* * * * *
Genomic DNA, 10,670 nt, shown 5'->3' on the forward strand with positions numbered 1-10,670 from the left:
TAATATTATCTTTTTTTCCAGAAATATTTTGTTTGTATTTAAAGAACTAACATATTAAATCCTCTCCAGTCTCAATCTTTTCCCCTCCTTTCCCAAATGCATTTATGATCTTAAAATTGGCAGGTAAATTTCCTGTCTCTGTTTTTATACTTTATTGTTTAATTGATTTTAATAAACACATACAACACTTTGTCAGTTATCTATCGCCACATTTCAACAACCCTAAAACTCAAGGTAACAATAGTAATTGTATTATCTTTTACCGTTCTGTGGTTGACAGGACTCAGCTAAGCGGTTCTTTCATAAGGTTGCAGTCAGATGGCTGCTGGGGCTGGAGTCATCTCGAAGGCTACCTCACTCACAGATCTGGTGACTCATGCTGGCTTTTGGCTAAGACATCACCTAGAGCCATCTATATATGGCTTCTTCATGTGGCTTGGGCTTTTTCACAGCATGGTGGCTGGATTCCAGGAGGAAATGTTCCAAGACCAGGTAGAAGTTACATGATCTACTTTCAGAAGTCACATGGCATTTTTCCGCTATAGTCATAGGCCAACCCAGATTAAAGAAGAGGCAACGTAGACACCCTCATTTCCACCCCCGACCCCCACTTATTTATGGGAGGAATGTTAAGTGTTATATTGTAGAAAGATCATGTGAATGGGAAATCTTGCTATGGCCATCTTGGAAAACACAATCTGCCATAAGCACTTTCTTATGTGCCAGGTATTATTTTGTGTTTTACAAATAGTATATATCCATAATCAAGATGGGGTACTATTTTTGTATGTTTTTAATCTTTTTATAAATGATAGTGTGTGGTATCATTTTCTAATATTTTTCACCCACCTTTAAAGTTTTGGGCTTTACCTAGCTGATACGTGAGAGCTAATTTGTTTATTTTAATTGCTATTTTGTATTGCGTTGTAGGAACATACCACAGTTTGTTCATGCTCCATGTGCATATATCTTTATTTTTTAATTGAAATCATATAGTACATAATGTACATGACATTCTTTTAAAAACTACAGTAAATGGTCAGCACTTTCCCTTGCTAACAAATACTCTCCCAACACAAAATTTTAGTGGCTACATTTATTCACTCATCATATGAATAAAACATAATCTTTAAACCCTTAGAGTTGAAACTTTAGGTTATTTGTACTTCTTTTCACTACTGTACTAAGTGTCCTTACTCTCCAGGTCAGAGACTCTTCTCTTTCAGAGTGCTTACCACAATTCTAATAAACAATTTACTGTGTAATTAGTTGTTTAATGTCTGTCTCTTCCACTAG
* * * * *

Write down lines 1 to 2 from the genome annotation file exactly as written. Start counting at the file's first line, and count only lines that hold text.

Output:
Genomic DNA, 10,670 nt, shown 5'->3' on the forward strand with positions numbered 1-10,670 from the left:
TAATATTATCTTTTTTTCCAGAAATATTTTGTTTGTATTTAAAGAACTAACATATTAAATCCTCTCCAGTCTCAATCTTTTCCCCTCCTTTCCCAAATGCATTTATGATCTTAAAATTGGCAGGTAAATTTCCTGTCTCTGTTTTTATACTTTATTGTTTAATTGATTTTAATAAACACATACAACACTTTGTCAGTTATCTATCGCCACATTTCAACAACCCTAAAACTCAAGGTAACAATAGTAATTGTATTATCTTTTACCGTTCTGTGGTTGACAGGACTCAGCTAAGCGGTTCTTTCATAAGGTTGCAGTCAGATGGCTGCTGGGGCTGGAGTCATCTCGAAGGCTACCTCACTCACAGATCTGGTGACTCATGCTGGCTTTTGGCTAAGACATCACCTAGAGCCATCTATATATGGCTTCTTCATGTGGCTTGGGCTTTTTCACAGCATGGTGGCTGGATTCCAGGAGGAAATGTTCCAAGACCAGGTAGAAGTTACATGATCTACTTTCAGAAGTCACATGGCATTTTTCCGCTATAGTCATAGGCCAACCCAGATTAAAGAAGAGGCAACGTAGACACCCTCATTTCCACCCCCGACCCCCACTTATTTATGGGAGGAATGTTAAGTGTTATATTGTAGAAAGATCATGTGAATGGGAAATCTTGCTATGGCCATCTTGGAAAACACAATCTGCCATAAGCACTTTCTTATGTGCCAGGTATTATTTTGTGTTTTACAAATAGTATATATCCATAATCAAGATGGGGTACTATTTTTGTATGTTTTTAATCTTTTTATAAATGATAGTGTGTGGTATCATTTTCTAATATTTTTCACCCACCTTTAAAGTTTTGGGCTTTACCTAGCTGATACGTGAGAGCTAATTTGTTTATTTTAATTGCTATTTTGTATTGCGTTGTAGGAACATACCACAGTTTGTTCATGCTCCATGTGCATATATCTTTATTTTTTAATTGAAATCATATAGTACATAATGTACATGACATTCTTTTAAAAACTACAGTAAATGGTCAGCACTTTCCCTTGCTAACAAATACTCTCCCAACACAAAATTTTAGTGGCTACATTTATTCACTCATCATATGAATAAAACATAATCTTTAAACCCTTAGAGTTGAAACTTTAGGTTATTTGTACTTCTTTTCACTACTGTACTAAGTGTCCTTACTCTCCAGGTCAGAGACTCTTCTCTTTCAGAGTGCTTACCACAATTCTAATAAACAATTTACTGTGTAATTAGTTGTTTAATGTCTGTCTCTTCCACTAG